Current research projects

Structural ecology

Structural ecology is the main focus of the lab.

Social movement in complex landscapes

We are attempting to create a unified modeling framework that describes how socially-moving groups (flocks, herds, swarms, etc.) navigate complex physical landscapes. The challenge is that models of social movement tend to be physics-based simulation models, whereas models of landscape movement tend to be choice-based statistical models suitable to fitting to data. Specific projects include:

  • The SPRSF (“social-physical resource selection function”) for combined modeling of social and physical influences on animal movements.
  • Elephants in Etosha National Park, Namibia.

The role of island biogeography in conservation

Past work has examined how models of biogeography can potentially play a very useful role in conservation. Specifically, spatially explicit metapopulation models can be used to evaluate fragmented landscapes at many scales and make recommendations for protection and habitat restoration efforts. However, at the heart of such models are rather naive assumptions assumptions about animal dispersal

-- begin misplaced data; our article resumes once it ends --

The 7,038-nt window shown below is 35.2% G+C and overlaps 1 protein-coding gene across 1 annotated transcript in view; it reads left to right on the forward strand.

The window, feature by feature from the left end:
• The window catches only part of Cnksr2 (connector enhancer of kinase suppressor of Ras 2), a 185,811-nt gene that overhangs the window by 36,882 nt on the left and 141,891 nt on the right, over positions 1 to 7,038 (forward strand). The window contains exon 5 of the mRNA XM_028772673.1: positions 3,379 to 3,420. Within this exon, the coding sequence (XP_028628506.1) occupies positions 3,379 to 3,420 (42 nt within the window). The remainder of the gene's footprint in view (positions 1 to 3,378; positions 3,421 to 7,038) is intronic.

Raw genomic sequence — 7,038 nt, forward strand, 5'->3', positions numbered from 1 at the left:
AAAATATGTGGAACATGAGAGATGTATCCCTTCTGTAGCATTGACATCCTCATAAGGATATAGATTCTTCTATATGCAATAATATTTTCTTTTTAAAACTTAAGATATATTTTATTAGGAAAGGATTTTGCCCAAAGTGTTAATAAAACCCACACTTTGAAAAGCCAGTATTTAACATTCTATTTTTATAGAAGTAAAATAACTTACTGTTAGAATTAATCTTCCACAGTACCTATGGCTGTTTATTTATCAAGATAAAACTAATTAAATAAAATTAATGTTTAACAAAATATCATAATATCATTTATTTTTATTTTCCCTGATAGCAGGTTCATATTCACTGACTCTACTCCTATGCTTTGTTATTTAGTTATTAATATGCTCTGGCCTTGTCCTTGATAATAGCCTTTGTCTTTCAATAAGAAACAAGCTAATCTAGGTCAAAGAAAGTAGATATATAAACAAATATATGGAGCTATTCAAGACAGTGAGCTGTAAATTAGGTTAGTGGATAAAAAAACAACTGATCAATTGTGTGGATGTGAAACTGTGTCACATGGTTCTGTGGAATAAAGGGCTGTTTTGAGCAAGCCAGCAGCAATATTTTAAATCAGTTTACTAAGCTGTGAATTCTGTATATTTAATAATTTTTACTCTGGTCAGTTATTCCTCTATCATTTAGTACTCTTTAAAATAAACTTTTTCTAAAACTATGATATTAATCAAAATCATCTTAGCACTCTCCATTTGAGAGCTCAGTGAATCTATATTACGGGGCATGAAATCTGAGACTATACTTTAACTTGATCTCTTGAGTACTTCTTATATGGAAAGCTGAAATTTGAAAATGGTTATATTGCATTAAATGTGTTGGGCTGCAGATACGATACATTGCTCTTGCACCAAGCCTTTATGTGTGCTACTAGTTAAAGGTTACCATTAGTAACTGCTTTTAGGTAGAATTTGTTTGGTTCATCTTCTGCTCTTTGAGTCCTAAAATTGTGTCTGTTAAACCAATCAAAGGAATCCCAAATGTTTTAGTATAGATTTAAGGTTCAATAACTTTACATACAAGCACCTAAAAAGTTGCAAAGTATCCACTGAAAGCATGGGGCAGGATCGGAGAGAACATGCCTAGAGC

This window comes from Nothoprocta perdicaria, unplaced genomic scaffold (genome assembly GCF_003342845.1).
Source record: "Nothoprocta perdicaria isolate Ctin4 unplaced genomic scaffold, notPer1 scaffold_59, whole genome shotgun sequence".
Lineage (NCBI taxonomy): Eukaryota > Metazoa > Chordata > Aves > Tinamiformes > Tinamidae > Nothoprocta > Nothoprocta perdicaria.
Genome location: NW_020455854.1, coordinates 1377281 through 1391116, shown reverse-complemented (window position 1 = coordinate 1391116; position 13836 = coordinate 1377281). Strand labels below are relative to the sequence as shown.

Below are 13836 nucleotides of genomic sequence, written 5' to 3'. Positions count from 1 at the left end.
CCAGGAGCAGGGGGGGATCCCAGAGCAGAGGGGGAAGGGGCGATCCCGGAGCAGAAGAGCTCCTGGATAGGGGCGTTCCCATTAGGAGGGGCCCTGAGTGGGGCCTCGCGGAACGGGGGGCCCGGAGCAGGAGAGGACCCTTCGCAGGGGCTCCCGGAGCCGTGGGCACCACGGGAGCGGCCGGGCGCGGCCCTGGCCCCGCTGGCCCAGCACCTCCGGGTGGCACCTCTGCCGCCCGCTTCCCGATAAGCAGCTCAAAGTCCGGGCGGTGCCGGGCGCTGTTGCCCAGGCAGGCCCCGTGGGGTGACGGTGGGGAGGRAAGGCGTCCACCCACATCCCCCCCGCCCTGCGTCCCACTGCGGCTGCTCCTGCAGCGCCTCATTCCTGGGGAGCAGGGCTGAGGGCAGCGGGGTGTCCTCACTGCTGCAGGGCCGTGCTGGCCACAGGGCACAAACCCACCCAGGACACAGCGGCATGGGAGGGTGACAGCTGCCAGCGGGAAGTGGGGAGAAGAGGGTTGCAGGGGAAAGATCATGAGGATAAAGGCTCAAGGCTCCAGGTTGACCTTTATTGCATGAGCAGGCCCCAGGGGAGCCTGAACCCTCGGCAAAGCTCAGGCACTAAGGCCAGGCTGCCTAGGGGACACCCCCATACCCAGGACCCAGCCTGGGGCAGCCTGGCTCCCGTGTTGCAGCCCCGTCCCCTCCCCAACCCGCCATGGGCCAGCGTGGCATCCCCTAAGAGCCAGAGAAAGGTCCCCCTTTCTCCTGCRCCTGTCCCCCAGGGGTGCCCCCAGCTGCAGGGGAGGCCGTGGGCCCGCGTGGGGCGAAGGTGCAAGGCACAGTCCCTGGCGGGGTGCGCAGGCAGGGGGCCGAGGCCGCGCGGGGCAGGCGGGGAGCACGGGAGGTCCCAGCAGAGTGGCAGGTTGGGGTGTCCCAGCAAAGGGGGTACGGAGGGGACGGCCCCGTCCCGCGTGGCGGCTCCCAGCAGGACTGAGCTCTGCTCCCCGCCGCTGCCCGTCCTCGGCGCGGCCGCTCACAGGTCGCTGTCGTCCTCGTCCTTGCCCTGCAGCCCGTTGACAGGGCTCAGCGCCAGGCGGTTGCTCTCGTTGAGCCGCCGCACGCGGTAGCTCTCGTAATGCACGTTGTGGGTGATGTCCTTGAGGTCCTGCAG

Automated identification for ecology and conservation

One of our research areas is automated ‘technical’ ID systems: systems for identifying species from images of specific parts, such as bees from their wings or trees from their leaves. As good as modern deep learning networks are at being robust to noise, disambiguating closely related species often depends on very subtle differences, and so it is still important to get good consistent images, both for training, testing, and ultimately deployable systems. This can be a challenge. We suspect that there might be relatively simple hardware accessories that would improve the process dramatically. Here are two cases:

Identifying bees from wing images

Bees are identified from preserved specimens under a microscope. Obtaining a clear image of a bee’s wing is a challenge: generally the wing is detached from the body and sandwiched under a cover slip, which is fiddly and time-consuming. The resulting images often have glare spots, which are noise for the ID algorithm. So the design challenge is this: is there a specially shaped platform (in microscope terms, a ‘stage’) that would allow a high-quality image of a bee wing (or really any kind of insect wing) to be taken quickly without detachment?